HIGH speed rail will provide a ‘catalyst’ for economic growth in Warrington - but the current route through Culcheth is not acceptable.
Those are the findings of the council’s response to the current HS2 plans.
Their report, revealed at Monday’s meeting of the executive board in the Town Hall, said Warrington would have ‘all of the pain and none of the gain’ should the Government’s preferred route for the new line go ahead.
Clr Terry O’Neill, leader of the council, said: “The council is in favour of the concept of high speed rail in general as a solution to improving the current outdated rail system in the UK and to tackle frequency and capacity issues.
“However, it is important for us to fully understand the impact of these proposals and provide constructive feedback to make sure that Warrington does not lose out but in fact flourishes from the benefits that high speed rail could bring, particularly in terms of our booming economy.
“The council’s strongly held view is that the Government should reconsider its preferred route and develop an alternative proposal to improve the West Coast Main Line from Crewe to Wigan with the provision of an enhanced Warrington Bank Quay High Speed 2 Station.
“We are particularly concerned about the impact of the preferred route on communities in the eastern part of the borough.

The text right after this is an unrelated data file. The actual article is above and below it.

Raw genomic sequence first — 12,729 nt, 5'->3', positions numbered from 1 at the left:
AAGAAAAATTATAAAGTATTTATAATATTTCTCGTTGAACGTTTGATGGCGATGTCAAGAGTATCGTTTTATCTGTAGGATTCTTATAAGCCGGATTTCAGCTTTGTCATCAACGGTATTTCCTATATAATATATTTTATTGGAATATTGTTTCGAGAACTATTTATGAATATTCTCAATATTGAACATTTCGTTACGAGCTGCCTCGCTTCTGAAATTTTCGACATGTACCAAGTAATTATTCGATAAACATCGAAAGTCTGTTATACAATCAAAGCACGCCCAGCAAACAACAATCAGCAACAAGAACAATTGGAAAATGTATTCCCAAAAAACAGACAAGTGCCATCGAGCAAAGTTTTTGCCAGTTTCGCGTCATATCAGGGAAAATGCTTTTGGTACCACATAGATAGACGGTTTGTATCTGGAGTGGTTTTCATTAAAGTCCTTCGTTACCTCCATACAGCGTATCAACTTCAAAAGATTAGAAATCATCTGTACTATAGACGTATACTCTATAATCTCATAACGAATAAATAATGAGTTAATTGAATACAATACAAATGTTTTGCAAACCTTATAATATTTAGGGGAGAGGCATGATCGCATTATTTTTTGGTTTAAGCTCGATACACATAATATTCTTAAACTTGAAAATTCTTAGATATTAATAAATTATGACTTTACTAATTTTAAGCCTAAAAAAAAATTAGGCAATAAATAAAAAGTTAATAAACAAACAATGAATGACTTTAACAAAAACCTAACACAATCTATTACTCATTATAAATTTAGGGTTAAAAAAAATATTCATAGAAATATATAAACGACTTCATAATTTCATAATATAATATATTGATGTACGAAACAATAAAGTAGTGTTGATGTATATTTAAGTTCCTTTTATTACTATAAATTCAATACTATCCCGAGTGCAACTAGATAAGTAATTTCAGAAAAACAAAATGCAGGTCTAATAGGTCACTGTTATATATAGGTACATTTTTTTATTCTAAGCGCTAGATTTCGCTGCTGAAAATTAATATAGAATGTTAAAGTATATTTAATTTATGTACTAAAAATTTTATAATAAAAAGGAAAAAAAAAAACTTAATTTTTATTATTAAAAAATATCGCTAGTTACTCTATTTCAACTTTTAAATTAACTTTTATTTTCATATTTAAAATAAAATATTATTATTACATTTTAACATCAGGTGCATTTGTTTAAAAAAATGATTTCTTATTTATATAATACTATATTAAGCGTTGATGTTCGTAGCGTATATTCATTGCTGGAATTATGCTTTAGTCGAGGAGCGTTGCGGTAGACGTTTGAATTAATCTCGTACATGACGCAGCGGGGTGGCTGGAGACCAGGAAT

“The route is proposed to cross the Manchester Ship Canal on a 30m high viaduct, which would have a devastating impact on nearby villages including Rixton and Hollins Green.
“Furthermore, it would pass straight through the Taylor Business Park, meaning the loss of some 500 jobs to the local community.
£It would also have a substantial impact on Culcheth and other nearby areas and would sever the Linear Parkway.
“Our support is also dependent upon a range of infrastructure upgrades, including the electrification of the Liverpool to Manchester route via Warrington Central station, a new station at Warrington West and a range of other improvements to the rail network.”
Clr O’Neill added that he believed the current plans could damage the town’s economic future and that high speed rail should act as a ‘catalyst for growth’.